How an Evening MBA grad is inspiring change, one speech at a time
Often known as ‘Unstoppable Tracy’, Tracy Schmitt (Evening MBA ’06) wants people to stop focusing on what’s missing and start thinking about what’s possible.
In some respects, this mission began when she was just four-years-old and fighting for a spot in the local kindergarten class. Her school only allowed her to enroll after she demonstrated to them that she could tie her own shoelaces. Schmitt, who was born a four-way amputee, proved that she could, in fact, keep up with her classmates.
Later she proved her critics — including friends and family members — wrong again when she pursued competitive sailing, eventually competing in world cup regattas. She’s gone on to conquer goals that many would have deemed impossible: she’s climbed the Himalayan Mountains, competed and medaled in para-skiing competitions and earned multiple degrees.
She’s become a leading international speaker and won several awards, including the 2017 Robert W. Jackson Award, named for one of the founders of the Canadian Paralympic movement, and she’s been nominated for the 2018 Women of Essence Global Award.
It only makes sense that Schmitt has made a career out of advising organizations — including Shoppers Drug Mart, the Parapan American Games Organizing Committee and the Ontario Public Service — on how to navigate challenges and recognize opportunities, especially when it comes to accessibility.
Her message is a simple one.
“Success comes down to finding the right people for the job and setting it up so that they can perform at their very best,” she says.
Her past experience and the management fundamentals she acquired at Rotman have helped her carve out an exciting career centered on spreading this positive message.
From teacher to student
Schmitt has always seen herself as a teacher. After earning her teaching degree, she spent years teaching in schools and working with children around the world, including Jamaica, Uganda and Nepal.
Eventually, she found herself coaching and training employees in corporate settings. While overseeing career and learning development for Air Canada, she started thinking about returning to the classroom, this time as a student.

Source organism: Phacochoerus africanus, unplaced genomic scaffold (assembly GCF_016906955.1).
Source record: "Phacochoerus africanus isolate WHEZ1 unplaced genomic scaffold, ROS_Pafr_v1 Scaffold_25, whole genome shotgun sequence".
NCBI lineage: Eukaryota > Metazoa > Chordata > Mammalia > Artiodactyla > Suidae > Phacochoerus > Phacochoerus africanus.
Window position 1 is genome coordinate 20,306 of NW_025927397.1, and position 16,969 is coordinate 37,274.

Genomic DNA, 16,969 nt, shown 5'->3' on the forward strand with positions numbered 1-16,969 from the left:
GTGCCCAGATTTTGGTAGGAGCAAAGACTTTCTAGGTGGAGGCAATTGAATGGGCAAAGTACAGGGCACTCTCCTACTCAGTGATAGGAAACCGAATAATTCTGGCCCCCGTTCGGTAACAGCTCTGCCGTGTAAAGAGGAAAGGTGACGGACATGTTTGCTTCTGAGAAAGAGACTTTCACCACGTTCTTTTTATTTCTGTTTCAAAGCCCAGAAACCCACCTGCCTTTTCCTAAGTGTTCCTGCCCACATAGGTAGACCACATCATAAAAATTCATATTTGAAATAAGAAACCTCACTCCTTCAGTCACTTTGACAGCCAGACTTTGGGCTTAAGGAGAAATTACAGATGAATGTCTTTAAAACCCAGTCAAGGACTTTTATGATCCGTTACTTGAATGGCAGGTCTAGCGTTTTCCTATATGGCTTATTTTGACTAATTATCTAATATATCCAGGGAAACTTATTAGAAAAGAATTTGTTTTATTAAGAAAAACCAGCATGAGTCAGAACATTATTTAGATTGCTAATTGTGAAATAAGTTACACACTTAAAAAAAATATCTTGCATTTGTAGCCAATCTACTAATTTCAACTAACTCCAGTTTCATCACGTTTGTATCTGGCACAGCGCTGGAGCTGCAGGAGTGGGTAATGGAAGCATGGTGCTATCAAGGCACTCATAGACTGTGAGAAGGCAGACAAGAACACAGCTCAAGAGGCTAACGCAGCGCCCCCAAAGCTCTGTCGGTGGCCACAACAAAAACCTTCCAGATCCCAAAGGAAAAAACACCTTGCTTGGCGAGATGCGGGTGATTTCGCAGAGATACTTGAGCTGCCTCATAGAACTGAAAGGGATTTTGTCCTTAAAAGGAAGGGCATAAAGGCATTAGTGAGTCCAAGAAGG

Pursuing MBA studies in the evenings, after work, was a logical move, says Schmitt.
“If I was coaching professional people on how to move ahead in their careers, I needed to live by the same principles I was preaching. I had to demonstrate that I was a high performer and that I could bring value to any environment I was working in,” she explains. “I knew a Rotman education could give that to me.”
“Start by being brave enough to ask for something bigger.”
— Tracy Schmitt, Evening MBA ‘06
Her classes taught her the fundamentals of effective negotiation, team building and leading, which she immediately applied at work. More importantly, she graduated with a deeper appreciation of business and management trends.
“I started looking at business with a different lens,” she explains. “I began to think more about where industries were headed and future needs.”
Becoming Unstoppable Tracy
In 2012, six year after earning her MBA, Schmitt put her business school lessons to use by examining her own career. She had just been laid off and decided to approach her situation as a strategist. Rather than fixating on her disappointment, she objectively considered all her options, qualifications and interests.
Over the next few years, she pursued Paralympic sailing and travelling. Eventually she caught the attention of the Pan/Parapan American Games Organizing Committee and landed a management role, advising the group on accessibility priorities. A major part of her job was delivering a series of presentations during the months leading up to the 2015 Games in Toronto.
After the Games finished, the speaking requests kept coming. And organizations, including the Ontario Public Service and Home Depot asked her to consult on projects.
Schmitt saw an important and exciting opportunity.
“I realized that there were so many companies that wanted to know more about my story and how to make their practices and products more inclusive,” she says. “Accessibility is becoming an important issue and I knew I could contribute to that conversation.”
She got to work honing her speaking points and was soon invited to speak at events for the Rick Hansen Foundation and the March of Dimes Foundation. She recently returned to the Rotman School to speak at the 2018 Accessibility, Inclusion & Universal Design MBA Conference.
Today, in her talks and with her consulting work — which have taken her around the world — she shares insights from her own journey.
A powerful component in all her work is pointing out all that she can do, as a four-way amputee, including walking, typing, grasping objects and driving.
“So much of my life has been spent proving to people that there is a place for me, whether it was in school, at work, or in sports,” says Schmitt, who is known as the “Unstoppable Tracy” at public events.
“These talks are an opportunity to show managers and companies how to readjust their thinking. Instead of fixating on supports and technology aids I use, let’s take a look at the many ways someone in my situation can contribute to driving your company forward.”
Companies walk away with a newfound appreciation of universal design and how to think about introducing accommodations in the workplace. And those living with visible disabilities leave her talks inspired.
“Don’t let people underestimate your abilities,” she says. “Whether it’s about launching your own business, or getting that promotion, start by being brave enough to ask for something bigger. You can find a way to make it happen.”
Written by Rebecca Cheung | More Student Stories »